9th International Biennale of Sculpture 1996-97: The Value of the Dialogue – Transmutations of the Plastic Language.
Scyronium Museum, Greece.
Project Participation: Curve
Curator: Bia Papadopoulou.
The Exhibition entitled ” The Value of the Dialogue: Transmutations of the plastic language explored the nature and substance of the work of art. More precisely, the work of art is considered a means of communication since it constitutes the external stimulus / the primary source / and object which provokes and sets in motion the sensory perception of the viewer.
This exhibition supported that when the plastic language was formed and imprinted in the final form of a work of art, in its totality, remained stable. The transmutations were seen as conceptual; they were related to the viewer, to the function of perception and to the objective dimensions given to the image.
The exhibition was defined as a magical journey, a walk in nature. The work excited the viewer. However, at the same time these works became scattered communicative signs which “Conversed” among themselves as well as “conversing” with the perpetual environmental changes and the continuous flow of time. The viewer was invited to decipher codified images and to penetrate the intangible world of ideas within a work of art. Further he was occasionally faced with a different attitude towards traditional sculpture.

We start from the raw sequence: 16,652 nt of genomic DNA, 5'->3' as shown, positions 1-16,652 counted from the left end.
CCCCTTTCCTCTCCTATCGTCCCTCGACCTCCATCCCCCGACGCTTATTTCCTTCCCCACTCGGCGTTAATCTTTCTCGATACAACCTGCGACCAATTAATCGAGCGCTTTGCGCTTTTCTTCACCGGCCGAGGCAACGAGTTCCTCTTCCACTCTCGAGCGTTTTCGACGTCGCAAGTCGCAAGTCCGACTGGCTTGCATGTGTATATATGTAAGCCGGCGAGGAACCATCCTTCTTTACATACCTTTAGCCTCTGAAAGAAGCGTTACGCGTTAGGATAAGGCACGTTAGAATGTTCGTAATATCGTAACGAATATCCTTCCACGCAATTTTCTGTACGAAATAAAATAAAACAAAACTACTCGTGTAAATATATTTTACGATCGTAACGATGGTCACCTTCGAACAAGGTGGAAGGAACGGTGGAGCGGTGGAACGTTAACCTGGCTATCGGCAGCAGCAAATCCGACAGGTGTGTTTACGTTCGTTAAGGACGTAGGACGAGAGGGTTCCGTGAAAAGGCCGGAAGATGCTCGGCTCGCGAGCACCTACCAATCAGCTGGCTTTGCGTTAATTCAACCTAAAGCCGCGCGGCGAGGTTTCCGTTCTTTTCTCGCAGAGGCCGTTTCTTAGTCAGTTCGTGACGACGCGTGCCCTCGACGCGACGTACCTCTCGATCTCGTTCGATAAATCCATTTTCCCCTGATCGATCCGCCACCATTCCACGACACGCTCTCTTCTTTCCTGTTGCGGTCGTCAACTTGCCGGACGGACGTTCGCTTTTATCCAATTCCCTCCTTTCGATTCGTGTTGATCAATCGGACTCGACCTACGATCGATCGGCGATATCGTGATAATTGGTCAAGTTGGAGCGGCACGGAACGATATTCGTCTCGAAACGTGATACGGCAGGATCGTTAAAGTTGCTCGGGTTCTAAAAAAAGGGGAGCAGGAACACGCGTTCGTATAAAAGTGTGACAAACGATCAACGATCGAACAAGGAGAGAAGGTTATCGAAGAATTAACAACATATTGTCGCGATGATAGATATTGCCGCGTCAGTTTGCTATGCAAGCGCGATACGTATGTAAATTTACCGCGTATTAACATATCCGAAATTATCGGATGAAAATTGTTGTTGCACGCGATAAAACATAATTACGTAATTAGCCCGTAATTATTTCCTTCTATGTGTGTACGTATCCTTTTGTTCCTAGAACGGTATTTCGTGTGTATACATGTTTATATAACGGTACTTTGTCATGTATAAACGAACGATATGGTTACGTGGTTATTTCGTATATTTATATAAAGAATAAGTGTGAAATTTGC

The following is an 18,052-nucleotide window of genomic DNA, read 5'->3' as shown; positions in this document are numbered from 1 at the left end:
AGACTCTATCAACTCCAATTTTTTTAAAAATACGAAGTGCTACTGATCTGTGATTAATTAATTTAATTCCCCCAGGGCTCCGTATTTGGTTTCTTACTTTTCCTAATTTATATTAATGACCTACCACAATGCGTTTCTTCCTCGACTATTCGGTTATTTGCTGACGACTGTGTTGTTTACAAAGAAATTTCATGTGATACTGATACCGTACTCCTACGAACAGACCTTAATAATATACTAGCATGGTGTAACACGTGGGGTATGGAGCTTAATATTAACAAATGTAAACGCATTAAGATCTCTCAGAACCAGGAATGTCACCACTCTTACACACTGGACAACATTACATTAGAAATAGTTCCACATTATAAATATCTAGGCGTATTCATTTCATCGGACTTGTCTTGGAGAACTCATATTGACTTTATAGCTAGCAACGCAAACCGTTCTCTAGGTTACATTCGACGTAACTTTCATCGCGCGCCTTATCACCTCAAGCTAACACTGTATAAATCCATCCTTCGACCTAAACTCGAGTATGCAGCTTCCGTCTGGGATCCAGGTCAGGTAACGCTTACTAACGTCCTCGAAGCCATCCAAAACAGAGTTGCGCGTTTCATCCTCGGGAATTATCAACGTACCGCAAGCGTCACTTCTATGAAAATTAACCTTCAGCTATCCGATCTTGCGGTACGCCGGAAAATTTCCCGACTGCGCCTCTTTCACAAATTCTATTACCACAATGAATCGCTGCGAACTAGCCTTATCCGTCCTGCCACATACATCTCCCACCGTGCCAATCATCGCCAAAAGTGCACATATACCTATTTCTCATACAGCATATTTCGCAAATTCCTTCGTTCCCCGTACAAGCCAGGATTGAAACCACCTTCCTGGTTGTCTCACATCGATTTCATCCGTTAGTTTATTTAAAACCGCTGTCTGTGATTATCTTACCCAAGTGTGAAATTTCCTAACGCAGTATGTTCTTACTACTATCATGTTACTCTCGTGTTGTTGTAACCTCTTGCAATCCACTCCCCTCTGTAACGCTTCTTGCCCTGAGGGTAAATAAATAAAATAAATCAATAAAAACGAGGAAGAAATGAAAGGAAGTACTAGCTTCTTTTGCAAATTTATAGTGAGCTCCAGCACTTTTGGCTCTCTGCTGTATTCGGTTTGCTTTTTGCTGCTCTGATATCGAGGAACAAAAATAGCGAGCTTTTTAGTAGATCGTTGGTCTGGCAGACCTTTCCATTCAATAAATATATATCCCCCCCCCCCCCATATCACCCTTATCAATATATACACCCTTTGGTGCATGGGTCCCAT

The element of surprise was the trademark of the exhibition since it transformed the passive visitor into a demanding and ambitious reader and interpreter of secret messages. The artists commented upon an existential situation which delved into the everyday reality of consumption, the timeless specter of life and death, the concurrence of objective perception and illusion as well as the state of being and non being. Regardless of the artist’s intentions, the recipient/viewer is left free in front of the images to trace and interpret the “hieroglyphics” of the contemporary- cognitively transmutable- artistic language.
Danae Stratou participated with the project Curve